The initial goal of a strength training program must be to analyze the mechanics of a specific sport, and then to focus on the areas of the body that might be susceptible to injury. To truly assess potential sites for injury, analysis should be performed on an individual basis, but this is not always possible. To protect against injuries about specified joints, it is important that the muscle groups involved in these regions are focused on in the training program. Proper strength training of these specific muscles can solidify the joint regions of these trouble areas and thus decrease the chance of injury. This will allow you to maximize your practice time by eliminating potentially long hours of rehabilitation.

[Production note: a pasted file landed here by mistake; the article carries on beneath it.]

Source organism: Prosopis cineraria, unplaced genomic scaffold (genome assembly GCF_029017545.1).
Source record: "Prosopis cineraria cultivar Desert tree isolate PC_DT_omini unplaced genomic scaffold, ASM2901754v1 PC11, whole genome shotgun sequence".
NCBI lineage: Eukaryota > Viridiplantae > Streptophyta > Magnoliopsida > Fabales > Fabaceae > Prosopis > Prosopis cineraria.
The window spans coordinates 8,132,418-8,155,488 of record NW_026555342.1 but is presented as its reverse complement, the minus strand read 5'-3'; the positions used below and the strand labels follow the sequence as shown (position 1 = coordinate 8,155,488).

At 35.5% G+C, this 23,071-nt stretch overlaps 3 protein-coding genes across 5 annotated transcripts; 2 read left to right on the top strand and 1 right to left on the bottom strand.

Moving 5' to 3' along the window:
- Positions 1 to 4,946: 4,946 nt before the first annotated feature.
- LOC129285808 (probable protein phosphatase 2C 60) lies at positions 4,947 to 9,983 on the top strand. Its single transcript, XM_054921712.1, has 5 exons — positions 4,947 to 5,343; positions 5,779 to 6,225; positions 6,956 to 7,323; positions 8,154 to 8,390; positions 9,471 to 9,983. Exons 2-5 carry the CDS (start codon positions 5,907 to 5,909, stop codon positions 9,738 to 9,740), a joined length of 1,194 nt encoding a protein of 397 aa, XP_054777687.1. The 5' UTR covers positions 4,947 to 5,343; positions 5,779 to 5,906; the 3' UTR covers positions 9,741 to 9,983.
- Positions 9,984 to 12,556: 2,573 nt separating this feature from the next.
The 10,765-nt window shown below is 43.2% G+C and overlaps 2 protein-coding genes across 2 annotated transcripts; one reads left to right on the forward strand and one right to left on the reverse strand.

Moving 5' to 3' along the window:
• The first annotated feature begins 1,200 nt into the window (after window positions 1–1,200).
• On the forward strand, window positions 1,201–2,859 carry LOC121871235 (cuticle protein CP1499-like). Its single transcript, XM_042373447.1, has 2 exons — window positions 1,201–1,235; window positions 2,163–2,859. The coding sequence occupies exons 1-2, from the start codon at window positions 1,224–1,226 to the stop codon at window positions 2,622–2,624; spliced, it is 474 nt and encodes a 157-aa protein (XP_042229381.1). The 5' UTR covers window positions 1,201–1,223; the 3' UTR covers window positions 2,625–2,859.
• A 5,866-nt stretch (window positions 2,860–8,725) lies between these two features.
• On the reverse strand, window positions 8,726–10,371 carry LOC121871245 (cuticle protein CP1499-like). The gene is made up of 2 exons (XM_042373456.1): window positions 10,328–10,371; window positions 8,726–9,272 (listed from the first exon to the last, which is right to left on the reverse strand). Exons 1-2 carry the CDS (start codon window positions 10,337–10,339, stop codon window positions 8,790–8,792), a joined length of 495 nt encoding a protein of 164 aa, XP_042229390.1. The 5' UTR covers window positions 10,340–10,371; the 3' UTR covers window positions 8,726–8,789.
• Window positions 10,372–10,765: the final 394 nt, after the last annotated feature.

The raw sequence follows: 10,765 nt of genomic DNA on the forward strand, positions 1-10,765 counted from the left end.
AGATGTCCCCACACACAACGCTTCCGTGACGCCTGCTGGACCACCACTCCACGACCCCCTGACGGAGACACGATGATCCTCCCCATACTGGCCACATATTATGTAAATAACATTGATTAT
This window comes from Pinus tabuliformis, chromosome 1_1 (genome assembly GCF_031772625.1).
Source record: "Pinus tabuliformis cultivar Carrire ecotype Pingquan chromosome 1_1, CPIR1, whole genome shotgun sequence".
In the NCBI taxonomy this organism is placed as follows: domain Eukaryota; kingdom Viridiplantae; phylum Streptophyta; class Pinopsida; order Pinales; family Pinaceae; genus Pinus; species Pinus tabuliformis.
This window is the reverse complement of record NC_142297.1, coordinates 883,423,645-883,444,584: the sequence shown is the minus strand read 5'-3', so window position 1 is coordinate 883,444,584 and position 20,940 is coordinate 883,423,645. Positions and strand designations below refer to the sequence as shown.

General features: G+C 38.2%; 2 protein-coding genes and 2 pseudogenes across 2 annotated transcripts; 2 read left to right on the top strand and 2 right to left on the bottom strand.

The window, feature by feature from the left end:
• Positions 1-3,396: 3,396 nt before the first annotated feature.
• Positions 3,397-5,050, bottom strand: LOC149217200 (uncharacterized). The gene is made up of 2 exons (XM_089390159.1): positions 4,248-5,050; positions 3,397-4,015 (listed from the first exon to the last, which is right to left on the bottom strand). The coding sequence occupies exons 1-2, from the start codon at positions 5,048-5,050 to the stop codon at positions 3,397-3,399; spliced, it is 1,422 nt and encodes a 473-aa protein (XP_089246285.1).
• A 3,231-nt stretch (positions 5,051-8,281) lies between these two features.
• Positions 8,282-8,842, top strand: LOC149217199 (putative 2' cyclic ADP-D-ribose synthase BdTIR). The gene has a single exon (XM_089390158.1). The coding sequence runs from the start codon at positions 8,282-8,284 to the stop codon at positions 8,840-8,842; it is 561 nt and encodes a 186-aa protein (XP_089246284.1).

The second goal of our training program is to maximize the athlete’s physical development. Strength is obviously a key component, but speed, power, quickness, agility, balance, coordination, and flexibility all become a focus in daily training. The goal is always to train an athlete to be an athlete, not a weight lifter.
Not only will you see physical improvements throughout the course of your training, it will also give you a mental edge. You will be challenged in the weight room and during speed training. Everyday, you will find a way to succeed, and thus failing no longer becomes an option. “The harder you work to succeed, the tougher it is to surrender” – Vince Lombardi.